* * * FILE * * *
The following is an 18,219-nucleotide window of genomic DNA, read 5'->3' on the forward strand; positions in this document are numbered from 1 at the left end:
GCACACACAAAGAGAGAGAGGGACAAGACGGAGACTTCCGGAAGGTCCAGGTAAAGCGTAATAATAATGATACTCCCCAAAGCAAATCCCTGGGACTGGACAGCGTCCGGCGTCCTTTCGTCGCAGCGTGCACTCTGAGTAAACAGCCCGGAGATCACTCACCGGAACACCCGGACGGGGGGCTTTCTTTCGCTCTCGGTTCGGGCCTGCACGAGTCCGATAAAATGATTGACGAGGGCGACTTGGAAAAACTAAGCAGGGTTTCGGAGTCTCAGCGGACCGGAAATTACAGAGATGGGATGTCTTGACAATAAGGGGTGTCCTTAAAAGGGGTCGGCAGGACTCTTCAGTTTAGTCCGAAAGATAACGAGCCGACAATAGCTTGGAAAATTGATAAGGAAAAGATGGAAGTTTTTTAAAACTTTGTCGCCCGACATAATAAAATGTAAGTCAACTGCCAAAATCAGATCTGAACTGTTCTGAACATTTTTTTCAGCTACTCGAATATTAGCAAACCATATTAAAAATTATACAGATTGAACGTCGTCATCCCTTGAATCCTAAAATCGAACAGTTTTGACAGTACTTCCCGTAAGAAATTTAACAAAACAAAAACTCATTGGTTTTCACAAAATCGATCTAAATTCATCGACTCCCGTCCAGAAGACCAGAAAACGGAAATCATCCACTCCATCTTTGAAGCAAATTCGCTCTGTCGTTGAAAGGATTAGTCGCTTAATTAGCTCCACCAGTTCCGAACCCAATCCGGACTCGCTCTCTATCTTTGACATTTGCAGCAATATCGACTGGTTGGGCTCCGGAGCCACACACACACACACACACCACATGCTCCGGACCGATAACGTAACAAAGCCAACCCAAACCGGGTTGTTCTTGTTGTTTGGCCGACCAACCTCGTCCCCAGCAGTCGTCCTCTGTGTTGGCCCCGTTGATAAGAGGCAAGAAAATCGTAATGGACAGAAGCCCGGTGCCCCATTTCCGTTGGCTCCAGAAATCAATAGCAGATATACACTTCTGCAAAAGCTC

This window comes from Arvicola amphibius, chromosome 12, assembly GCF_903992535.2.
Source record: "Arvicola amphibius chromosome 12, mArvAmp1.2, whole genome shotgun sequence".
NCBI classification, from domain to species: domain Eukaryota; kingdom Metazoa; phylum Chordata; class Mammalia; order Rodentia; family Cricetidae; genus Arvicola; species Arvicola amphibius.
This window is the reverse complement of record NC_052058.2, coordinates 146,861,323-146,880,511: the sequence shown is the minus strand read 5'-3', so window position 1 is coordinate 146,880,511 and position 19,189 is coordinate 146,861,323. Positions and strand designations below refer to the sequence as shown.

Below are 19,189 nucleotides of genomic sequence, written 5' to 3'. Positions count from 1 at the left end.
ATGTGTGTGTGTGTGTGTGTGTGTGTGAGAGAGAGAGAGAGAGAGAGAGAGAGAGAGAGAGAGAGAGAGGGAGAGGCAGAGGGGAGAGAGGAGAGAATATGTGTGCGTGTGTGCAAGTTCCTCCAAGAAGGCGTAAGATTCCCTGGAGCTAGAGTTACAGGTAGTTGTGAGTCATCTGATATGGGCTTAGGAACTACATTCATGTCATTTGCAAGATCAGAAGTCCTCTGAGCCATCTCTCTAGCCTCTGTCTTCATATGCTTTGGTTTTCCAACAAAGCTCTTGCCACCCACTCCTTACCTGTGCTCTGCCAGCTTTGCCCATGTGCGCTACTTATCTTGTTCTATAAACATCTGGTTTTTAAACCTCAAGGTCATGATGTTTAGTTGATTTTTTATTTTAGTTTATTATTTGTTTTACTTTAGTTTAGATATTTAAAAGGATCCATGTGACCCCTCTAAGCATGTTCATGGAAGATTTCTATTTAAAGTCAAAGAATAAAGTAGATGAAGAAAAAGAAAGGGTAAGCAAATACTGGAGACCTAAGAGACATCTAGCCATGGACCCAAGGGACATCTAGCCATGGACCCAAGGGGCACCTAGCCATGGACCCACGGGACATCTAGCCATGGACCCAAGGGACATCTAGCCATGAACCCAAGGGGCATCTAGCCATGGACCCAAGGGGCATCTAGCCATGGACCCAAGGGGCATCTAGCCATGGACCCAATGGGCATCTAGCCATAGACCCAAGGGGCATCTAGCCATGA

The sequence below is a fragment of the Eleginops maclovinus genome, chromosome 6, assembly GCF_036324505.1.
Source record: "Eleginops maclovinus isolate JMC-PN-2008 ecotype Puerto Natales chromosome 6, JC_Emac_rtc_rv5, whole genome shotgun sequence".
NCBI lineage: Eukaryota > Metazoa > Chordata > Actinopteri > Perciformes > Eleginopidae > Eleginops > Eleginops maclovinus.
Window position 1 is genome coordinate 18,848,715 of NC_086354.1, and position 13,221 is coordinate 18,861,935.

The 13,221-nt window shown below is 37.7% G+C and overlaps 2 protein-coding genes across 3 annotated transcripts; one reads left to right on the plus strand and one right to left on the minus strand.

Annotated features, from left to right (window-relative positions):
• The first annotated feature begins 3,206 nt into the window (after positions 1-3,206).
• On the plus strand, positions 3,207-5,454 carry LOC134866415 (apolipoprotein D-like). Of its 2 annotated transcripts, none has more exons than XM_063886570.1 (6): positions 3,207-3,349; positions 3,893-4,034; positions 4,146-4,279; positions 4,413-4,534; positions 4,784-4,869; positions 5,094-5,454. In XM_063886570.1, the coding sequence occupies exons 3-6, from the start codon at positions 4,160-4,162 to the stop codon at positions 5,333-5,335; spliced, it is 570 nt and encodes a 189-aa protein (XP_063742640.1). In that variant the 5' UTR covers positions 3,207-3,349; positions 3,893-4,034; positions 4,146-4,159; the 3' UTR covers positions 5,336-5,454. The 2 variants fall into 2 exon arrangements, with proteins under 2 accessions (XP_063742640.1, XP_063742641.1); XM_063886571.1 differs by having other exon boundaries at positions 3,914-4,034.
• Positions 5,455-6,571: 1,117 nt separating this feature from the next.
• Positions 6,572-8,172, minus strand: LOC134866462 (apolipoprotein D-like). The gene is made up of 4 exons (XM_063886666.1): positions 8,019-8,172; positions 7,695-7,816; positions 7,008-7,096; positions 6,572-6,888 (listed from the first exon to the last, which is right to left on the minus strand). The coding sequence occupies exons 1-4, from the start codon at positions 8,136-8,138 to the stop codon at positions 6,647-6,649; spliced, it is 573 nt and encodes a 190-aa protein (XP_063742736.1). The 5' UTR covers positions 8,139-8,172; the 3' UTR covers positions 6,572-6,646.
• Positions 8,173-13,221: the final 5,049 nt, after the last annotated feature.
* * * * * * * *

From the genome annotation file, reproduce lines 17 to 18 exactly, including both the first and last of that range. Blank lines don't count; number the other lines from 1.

• Positions 5,455-6,571: 1,117 nt separating this feature from the next.
• Positions 6,572-8,172, minus strand: LOC134866462 (apolipoprotein D-like). The gene is made up of 4 exons (XM_063886666.1): positions 8,019-8,172; positions 7,695-7,816; positions 7,008-7,096; positions 6,572-6,888 (listed from the first exon to the last, which is right to left on the minus strand). The coding sequence occupies exons 1-4, from the start codon at positions 8,136-8,138 to the stop codon at positions 6,647-6,649; spliced, it is 573 nt and encodes a 190-aa protein (XP_063742736.1). The 5' UTR covers positions 8,139-8,172; the 3' UTR covers positions 6,572-6,646.